Scrap poked his fi nger into the bowl of his pipe before firing
it up again.
“Just ’cause I wasn’t raised up rotten like some I know, and
just ’cause I eked out a living on what others threw away, doesn’t
make me tight. Makes me economical.”
“Makes you tight,” Hook said. “You probably got money stashed
all over this junkyard.”
“Maybe you ought try saving a dime yourself once in a while,”
he said, “instead of squandering it on old books and raw whiskey.”
“One day the government’s coming after their taxes, Scrap.
What you going to do then?”
“What’s the government got to fi nd but my good word?”
“Not paying taxes is illegal. And what about those switch
brackets down by the south entrance? Where did those come
from, I wonder?”
“You just quit nosing around my stuff and spend a little more
time guarding my cars.”
Hook slipped on his shoes and lit a cigarette. “Come on, Mixer,”
he said. “We better lock up, or the silver will be missing when we
DEAD MAN’S TUNNEL
Hook pushed the office door shut just as Scrap’s crane fired up
again. He took a deep breath and picked up the phone.
“How’s it hanging, Eddie?” he said.
“Runyon, I been sitting on this phone for half an hour. You
think all I have to do is to wait on you?”
“Sorry, Eddie, but my secretary couldn’t make it in today.”
“Cut the wisecracks, Runyon. There’s been a death out at the
Johnson Canyon Tunnel.”
A chill ran through Hook. He hated that damn tunnel.
“You know, when someone stops breathing, forever.”
“Yeah, I know what death is, Eddie. It’s working security in a
“I want you to go check it out.”
Hook lit a cigarette and watched the crane lift a wrecked
Cadillac into the sky.
“And leave Scrap’s copper unprotected? Jesus, Eddie, do you
think that’s a good idea?”
“Believe me, Runyon, I’d send someone else if I could, but
that line has to be kept open. If that tunnel shuts down, the whole
system goes with it.”
“What do they think happened?”
“Accident, one of the military guards that’s been stationed
“Accident?” Hook fl ipped his ashes into the wastebasket and
looked out the window, which was gray with smoke and dust.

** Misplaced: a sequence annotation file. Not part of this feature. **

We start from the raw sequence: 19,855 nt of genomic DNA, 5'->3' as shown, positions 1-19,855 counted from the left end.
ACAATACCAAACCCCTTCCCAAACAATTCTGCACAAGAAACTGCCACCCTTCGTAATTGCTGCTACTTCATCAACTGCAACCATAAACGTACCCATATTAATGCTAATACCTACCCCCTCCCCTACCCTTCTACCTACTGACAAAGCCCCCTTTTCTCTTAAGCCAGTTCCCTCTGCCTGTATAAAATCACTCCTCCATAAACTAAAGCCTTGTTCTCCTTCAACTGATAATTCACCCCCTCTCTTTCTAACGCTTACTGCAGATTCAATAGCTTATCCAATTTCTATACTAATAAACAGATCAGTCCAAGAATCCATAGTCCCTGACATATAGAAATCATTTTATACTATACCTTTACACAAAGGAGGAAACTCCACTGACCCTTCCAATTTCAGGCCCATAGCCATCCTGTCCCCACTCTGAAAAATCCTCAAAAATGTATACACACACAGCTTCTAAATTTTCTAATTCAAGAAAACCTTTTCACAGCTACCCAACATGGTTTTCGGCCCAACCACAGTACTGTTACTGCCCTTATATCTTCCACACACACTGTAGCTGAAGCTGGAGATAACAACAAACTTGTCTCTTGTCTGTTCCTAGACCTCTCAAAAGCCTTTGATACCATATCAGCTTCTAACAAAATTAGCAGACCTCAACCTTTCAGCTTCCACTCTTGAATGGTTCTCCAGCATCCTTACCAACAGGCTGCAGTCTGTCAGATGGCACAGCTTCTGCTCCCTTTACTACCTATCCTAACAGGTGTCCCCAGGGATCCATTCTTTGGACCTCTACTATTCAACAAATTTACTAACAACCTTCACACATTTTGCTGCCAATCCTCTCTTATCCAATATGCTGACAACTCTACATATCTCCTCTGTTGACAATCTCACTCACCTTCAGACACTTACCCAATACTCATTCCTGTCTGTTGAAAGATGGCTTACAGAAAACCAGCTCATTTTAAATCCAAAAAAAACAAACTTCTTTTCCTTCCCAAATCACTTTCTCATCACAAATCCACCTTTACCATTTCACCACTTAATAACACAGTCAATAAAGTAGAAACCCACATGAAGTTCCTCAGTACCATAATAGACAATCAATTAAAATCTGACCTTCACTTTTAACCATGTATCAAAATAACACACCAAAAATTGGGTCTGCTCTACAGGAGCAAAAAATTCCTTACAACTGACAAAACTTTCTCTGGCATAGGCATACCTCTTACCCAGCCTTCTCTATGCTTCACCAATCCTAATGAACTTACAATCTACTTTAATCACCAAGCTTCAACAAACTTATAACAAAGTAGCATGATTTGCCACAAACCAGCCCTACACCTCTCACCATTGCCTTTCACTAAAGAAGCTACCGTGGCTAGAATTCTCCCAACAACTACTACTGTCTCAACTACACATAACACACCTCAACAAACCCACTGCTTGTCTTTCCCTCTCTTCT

“How do they know?”
“A man don’t stand in the middle of the tunnel in the middle
of the night with a hotshot charging downgrade on purpose.”
“Jesus,” Hook said.
“The engineer called it in. Took him half a mile to get shut
down,” Eddie said. “He near fainted when he saw the guard’s boot
stuck on the catwalk.”
SH E L DON RUS S ELL
“Alright, Eddie. I’ll take the popcar out.”
The popcar, sometimes called the popper, was a small
gasoline-powered trolley used mostly for track inspections. It
could be an uncomfortable ride in the desert but was Hook’s only
transportation at the moment.
“I released the engineer on to the next stop. He’ll catch a hotshot back. You can talk to him then.”
“Damn it, Eddie, I should take a look at things before the
“There’s still another army guard assigned to duty out there.
He might have some idea what’s going on.”
“I’ll check it out, Eddie.”
“This thing has to be wrapped up fast, Runyon. That line can’t
be tied up. It ain’t the first tunnel accident out there, you know.
They killed off half of Arizona building that damn thing.”
“What’s the rush, Eddie? The war’s over, hadn’t you heard?
Japan has been bombed into oblivion.”
“I want this thing resolved, see. On top of everything else,
that line is being upgraded, and there’s equipment and people.
We can’t shut the railroad down while you play detective.”
“I am a detective, Eddie.”
“And there’s that other little problem, too,” Eddie said.
Hook’s pulse ticked up. Eddie had been looking to nail him
“They give me a promotion over your head, Eddie?”
“In your dreams, Runyon. You might just recall dumping a
boxcar back in Amarillo.”
Hook lit another cigarette and watched Mixer dig through
“That switchman cut off his thumb, Eddie. What the hell was
I supposed to do, let him bleed to death?”
“And deprive the railroad of paying his medical pension for
the next thirty years?” Eddie said. “I should hope not.”
DEAD MAN’S TUNNEL
“I’m missing an arm, Eddie. No one pays me a pension.”
“That’s not your biggest problem, Runyon. For example,
there’s that little donation of Santa Fe property you made to the
St. John’s Orphanage.”
“They had a truck and volunteered to clean up the wreckage
if they could have the goods. I had to get that line open, didn’t I?”
“Oh, St. John’s was real glad to get the army cots,” he said.
“And the other things, too.”
Mixer found Scrap’s old lunch sack in the trash and proceeded
to tear it open.
“What other things?” Hook asked.
“That box of army condoms the kids opened back at the orphanage. They thought they were goddang balloons. The priest
said it looked like New Year’s Eve.
“So the diocese calls Chicago, and Chicago calls me. Turns
out everyone is unhappy.”
“Jesus,” Hook said.
“You’ve bagged your limit of Brownies for the year, Runyon.
I don’t know if I can head this thing off. Maybe you ought to
learn the salvage business just in case you have a career change.”
“I’d like to visit, Eddie, but there’s a corpse waiting.”
“Open and shut like they say,” Eddie said.
“Yeah,” Hook said. “Like they say.”